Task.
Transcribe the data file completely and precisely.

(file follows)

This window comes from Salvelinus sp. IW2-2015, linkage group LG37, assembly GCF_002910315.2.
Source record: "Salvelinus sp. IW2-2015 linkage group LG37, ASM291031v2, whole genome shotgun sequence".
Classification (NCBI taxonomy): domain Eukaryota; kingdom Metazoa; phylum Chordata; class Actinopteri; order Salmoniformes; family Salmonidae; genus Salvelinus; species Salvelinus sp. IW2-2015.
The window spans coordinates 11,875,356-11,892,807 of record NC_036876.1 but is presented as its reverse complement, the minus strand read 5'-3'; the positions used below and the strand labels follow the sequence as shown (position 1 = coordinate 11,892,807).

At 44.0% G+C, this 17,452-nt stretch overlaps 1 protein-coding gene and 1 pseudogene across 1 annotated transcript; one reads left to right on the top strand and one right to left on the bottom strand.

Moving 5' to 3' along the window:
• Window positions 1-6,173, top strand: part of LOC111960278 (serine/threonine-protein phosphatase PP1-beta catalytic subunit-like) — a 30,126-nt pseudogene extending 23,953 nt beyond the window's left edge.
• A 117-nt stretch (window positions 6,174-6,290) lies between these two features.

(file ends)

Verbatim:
This window comes from Salvelinus sp. IW2-2015, linkage group LG37, assembly GCF_002910315.2.
Source record: "Salvelinus sp. IW2-2015 linkage group LG37, ASM291031v2, whole genome shotgun sequence".
Classification (NCBI taxonomy): domain Eukaryota; kingdom Metazoa; phylum Chordata; class Actinopteri; order Salmoniformes; family Salmonidae; genus Salvelinus; species Salvelinus sp. IW2-2015.
The window spans coordinates 11,875,356-11,892,807 of record NC_036876.1 but is presented as its reverse complement, the minus strand read 5'-3'; the positions used below and the strand labels follow the sequence as shown (position 1 = coordinate 11,892,807).

At 44.0% G+C, this 17,452-nt stretch overlaps 1 protein-coding gene and 1 pseudogene across 1 annotated transcript; one reads left to right on the top strand and one right to left on the bottom strand.

Moving 5' to 3' along the window:
• Window positions 1-6,173, top strand: part of LOC111960278 (serine/threonine-protein phosphatase PP1-beta catalytic subunit-like) — a 30,126-nt pseudogene extending 23,953 nt beyond the window's left edge.
• A 117-nt stretch (window positions 6,174-6,290) lies between these two features.